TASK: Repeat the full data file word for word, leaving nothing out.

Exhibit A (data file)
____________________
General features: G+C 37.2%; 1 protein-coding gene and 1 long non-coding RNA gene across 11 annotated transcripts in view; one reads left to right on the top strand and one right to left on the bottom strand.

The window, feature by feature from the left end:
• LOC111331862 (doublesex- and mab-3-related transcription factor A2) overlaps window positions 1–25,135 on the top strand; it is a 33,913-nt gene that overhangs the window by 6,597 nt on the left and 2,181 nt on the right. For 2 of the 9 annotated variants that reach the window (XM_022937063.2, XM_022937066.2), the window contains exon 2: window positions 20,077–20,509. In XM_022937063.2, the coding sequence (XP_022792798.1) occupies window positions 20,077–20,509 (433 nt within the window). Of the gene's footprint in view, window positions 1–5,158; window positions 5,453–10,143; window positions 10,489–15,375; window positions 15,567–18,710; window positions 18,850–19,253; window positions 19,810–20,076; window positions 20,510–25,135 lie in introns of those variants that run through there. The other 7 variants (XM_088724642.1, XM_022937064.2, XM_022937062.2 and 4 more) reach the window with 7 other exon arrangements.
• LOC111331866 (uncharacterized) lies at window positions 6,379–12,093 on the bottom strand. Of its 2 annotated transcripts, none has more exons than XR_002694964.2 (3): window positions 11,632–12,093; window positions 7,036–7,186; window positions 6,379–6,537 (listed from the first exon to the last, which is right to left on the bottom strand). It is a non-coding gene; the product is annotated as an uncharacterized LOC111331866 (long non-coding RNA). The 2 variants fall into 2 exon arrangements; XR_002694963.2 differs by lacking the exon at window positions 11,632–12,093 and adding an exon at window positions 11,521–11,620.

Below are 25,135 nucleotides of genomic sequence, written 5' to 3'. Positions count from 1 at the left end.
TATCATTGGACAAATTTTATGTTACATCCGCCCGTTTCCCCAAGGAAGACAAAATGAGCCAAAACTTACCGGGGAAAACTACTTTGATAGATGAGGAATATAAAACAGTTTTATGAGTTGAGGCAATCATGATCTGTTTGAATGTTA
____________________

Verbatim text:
General features: G+C 37.2%; 1 protein-coding gene and 1 long non-coding RNA gene across 11 annotated transcripts in view; one reads left to right on the top strand and one right to left on the bottom strand.

The window, feature by feature from the left end:
• LOC111331862 (doublesex- and mab-3-related transcription factor A2) overlaps window positions 1–25,135 on the top strand; it is a 33,913-nt gene that overhangs the window by 6,597 nt on the left and 2,181 nt on the right. For 2 of the 9 annotated variants that reach the window (XM_022937063.2, XM_022937066.2), the window contains exon 2: window positions 20,077–20,509. In XM_022937063.2, the coding sequence (XP_022792798.1) occupies window positions 20,077–20,509 (433 nt within the window). Of the gene's footprint in view, window positions 1–5,158; window positions 5,453–10,143; window positions 10,489–15,375; window positions 15,567–18,710; window positions 18,850–19,253; window positions 19,810–20,076; window positions 20,510–25,135 lie in introns of those variants that run through there. The other 7 variants (XM_088724642.1, XM_022937064.2, XM_022937062.2 and 4 more) reach the window with 7 other exon arrangements.
• LOC111331866 (uncharacterized) lies at window positions 6,379–12,093 on the bottom strand. Of its 2 annotated transcripts, none has more exons than XR_002694964.2 (3): window positions 11,632–12,093; window positions 7,036–7,186; window positions 6,379–6,537 (listed from the first exon to the last, which is right to left on the bottom strand). It is a non-coding gene; the product is annotated as an uncharacterized LOC111331866 (long non-coding RNA). The 2 variants fall into 2 exon arrangements; XR_002694963.2 differs by lacking the exon at window positions 11,632–12,093 and adding an exon at window positions 11,521–11,620.

Below are 25,135 nucleotides of genomic sequence, written 5' to 3'. Positions count from 1 at the left end.
TATCATTGGACAAATTTTATGTTACATCCGCCCGTTTCCCCAAGGAAGACAAAATGAGCCAAAACTTACCGGGGAAAACTACTTTGATAGATGAGGAATATAAAACAGTTTTATGAGTTGAGGCAATCATGATCTGTTTGAATGTTA